Carter Phillips, a Washington lawyer for Mount Holly, New Jersey, one of the parties in the case watched by the insurance and banking community, said on Thursday that an agreement appeared close but was not confirmed. Both sides have been working for months on a settlement.

Oct 16, 2013

In U.S. top court race case, John Roberts is chief phrasemaker

WASHINGTON (Reuters) – As U.S. chief justice, John Roberts has sought to rein in laws he insists have gone too far on race. At the Supreme Court on Tuesday, he matched rhetoric to action with a pithiness that underscores his opposition to racial preferences.

The court heard a challenge to a Michigan ban on race-based “preferential treatment” in education admissions – a ban that Roberts appeared to support in his questioning of lawyers who argued the case.

Oct 14, 2013

U.S. justices to hear race case; one side has two voices

WASHINGTON (Reuters) – The U.S. Supreme Court on Tuesday will delve into a decades-old debate over university admissions policies that favor racial minorities, hearing a Michigan case that picks up where the justices left off last session in a dispute from the University of Texas.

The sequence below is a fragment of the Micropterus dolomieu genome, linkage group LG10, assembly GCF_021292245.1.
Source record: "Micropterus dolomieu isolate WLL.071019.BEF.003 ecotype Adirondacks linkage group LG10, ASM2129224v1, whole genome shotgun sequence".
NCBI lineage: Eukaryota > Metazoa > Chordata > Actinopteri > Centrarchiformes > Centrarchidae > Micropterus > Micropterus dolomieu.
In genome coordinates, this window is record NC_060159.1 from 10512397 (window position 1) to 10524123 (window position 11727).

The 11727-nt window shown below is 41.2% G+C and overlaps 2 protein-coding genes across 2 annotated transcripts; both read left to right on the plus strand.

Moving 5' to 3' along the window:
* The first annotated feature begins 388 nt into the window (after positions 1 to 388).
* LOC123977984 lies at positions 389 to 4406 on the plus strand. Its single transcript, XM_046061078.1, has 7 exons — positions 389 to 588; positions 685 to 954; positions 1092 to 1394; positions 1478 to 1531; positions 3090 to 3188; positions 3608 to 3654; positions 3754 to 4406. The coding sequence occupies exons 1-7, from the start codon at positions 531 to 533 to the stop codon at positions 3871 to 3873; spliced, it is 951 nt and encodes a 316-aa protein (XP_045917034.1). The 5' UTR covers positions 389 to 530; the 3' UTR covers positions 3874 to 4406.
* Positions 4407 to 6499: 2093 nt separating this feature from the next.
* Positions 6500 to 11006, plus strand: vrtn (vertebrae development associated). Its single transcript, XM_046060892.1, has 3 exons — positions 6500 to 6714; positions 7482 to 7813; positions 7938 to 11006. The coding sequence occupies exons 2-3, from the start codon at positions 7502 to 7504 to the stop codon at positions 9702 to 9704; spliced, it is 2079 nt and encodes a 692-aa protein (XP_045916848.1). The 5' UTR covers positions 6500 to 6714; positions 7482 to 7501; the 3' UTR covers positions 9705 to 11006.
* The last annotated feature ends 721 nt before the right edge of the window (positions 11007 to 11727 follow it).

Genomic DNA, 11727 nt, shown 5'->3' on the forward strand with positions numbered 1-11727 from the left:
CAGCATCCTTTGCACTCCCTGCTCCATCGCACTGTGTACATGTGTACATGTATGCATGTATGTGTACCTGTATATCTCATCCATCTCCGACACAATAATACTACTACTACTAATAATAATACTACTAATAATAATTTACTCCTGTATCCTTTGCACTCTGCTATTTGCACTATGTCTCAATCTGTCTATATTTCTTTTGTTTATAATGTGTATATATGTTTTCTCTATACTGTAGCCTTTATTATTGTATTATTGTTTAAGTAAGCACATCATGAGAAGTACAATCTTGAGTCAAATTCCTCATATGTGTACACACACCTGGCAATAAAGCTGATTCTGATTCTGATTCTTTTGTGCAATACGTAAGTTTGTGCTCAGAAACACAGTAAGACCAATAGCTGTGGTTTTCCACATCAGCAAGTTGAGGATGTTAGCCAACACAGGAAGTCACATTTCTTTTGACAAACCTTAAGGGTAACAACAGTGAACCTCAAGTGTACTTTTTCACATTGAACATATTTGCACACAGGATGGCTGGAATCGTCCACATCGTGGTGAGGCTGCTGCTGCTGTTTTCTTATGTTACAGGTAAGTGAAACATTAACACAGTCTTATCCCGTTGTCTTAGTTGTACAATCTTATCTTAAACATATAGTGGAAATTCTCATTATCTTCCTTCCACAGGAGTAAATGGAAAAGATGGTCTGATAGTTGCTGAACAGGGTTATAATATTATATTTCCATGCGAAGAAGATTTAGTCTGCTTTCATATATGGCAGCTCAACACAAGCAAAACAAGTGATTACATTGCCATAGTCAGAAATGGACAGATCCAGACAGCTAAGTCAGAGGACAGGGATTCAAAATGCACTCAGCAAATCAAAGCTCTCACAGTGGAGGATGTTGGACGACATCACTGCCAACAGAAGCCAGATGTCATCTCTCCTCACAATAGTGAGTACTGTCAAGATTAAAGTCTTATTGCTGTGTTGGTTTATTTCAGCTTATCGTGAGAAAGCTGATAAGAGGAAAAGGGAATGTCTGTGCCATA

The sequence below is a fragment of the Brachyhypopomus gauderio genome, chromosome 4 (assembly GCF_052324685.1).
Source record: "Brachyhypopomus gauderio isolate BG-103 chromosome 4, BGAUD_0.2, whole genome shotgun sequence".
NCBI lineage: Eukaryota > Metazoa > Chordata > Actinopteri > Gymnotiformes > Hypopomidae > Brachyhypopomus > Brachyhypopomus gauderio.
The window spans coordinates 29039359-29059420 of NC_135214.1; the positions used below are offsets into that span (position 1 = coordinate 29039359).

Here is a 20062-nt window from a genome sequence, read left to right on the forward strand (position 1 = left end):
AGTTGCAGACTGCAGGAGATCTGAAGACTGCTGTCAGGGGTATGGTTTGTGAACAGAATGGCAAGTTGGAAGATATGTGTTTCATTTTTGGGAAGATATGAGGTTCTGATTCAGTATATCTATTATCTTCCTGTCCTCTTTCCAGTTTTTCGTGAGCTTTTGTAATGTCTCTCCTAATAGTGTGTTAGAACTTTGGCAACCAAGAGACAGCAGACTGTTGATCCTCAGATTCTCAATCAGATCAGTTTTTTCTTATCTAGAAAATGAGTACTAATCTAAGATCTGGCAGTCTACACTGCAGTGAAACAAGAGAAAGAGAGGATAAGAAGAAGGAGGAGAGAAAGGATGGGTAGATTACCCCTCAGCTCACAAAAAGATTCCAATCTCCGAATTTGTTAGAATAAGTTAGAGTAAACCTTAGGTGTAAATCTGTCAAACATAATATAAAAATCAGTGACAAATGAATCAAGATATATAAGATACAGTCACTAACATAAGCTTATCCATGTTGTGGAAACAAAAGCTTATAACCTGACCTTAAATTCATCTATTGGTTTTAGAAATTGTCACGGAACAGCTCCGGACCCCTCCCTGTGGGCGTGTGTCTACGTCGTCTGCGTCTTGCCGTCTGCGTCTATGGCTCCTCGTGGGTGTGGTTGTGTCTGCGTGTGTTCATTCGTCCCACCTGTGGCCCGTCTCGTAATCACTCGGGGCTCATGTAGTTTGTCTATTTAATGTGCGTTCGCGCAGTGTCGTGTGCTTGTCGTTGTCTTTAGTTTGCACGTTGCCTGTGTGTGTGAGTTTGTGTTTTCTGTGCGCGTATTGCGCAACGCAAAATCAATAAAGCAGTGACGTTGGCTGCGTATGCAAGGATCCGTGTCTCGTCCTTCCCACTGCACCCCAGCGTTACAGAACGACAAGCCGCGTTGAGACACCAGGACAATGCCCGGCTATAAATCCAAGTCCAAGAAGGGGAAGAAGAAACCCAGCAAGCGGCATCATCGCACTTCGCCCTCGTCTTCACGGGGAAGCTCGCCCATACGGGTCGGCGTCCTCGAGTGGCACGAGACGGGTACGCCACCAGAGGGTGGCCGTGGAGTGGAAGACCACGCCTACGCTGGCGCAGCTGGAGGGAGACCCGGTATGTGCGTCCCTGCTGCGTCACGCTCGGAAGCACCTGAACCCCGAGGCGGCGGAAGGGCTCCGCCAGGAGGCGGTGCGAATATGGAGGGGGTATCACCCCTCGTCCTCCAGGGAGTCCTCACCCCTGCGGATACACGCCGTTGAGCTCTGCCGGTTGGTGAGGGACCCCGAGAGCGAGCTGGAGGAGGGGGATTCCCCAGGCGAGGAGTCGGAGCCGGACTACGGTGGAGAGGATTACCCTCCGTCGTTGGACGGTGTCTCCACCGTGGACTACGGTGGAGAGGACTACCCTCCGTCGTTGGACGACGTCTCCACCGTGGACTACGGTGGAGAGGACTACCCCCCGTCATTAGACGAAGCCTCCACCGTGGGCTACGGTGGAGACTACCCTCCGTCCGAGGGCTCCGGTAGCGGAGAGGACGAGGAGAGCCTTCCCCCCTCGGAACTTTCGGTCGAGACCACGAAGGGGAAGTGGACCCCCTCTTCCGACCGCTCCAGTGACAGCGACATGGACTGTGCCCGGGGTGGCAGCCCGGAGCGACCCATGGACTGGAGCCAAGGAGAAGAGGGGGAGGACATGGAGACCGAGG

Unlike the Texas case that tested a specific affirmative action practice, this new dilemma revolves around a broad state constitutional amendment.

Oct 14, 2013

Analysis – U.S. justices to hear race case; one side has two voices

WASHINGTON (Reuters) – The U.S. Supreme Court on Tuesday will delve into a decades-old debate over university admissions policies that favour racial minorities, hearing a Michigan case that picks up where the justices left off last session in a dispute from the University of Texas.

Unlike the Texas case that tested a specific affirmative action practice, this new dilemma revolves around a broad state constitutional amendment.

Oct 9, 2013

Analysis – Kagan, now in a robe, argues again for campaign finance limits

WASHINGTON (Reuters) – The last time the U.S. Supreme Court heard a major campaign finance dispute, then-Solicitor General Elena Kagan stood at the lectern making the government’s case to the justices. On Tuesday she was on the bench, nearly as forceful, her sharp questions setting the tone for a defence of limits on political contributions and drawing caustic retorts from opposing justices.

Kagan, who argued the groundbreaking Citizens United case in September 2009 and then joined the nine-member court in August 2010, departed from her usual practice of waiting to jump into the give-and-take. Within the first five minutes of the hour-long session she began firing off worst-case scenarios at lawyers representing the latest challengers to federal campaign finance law.

    • About Joan

      "Joan Biskupic is editor in charge, Legal Affairs, for Reuters. She has reported on the Supreme Court since 1989. Her new book is "Breaking In: The Rise of Sonia Sotomayor and the Politics of Justice.""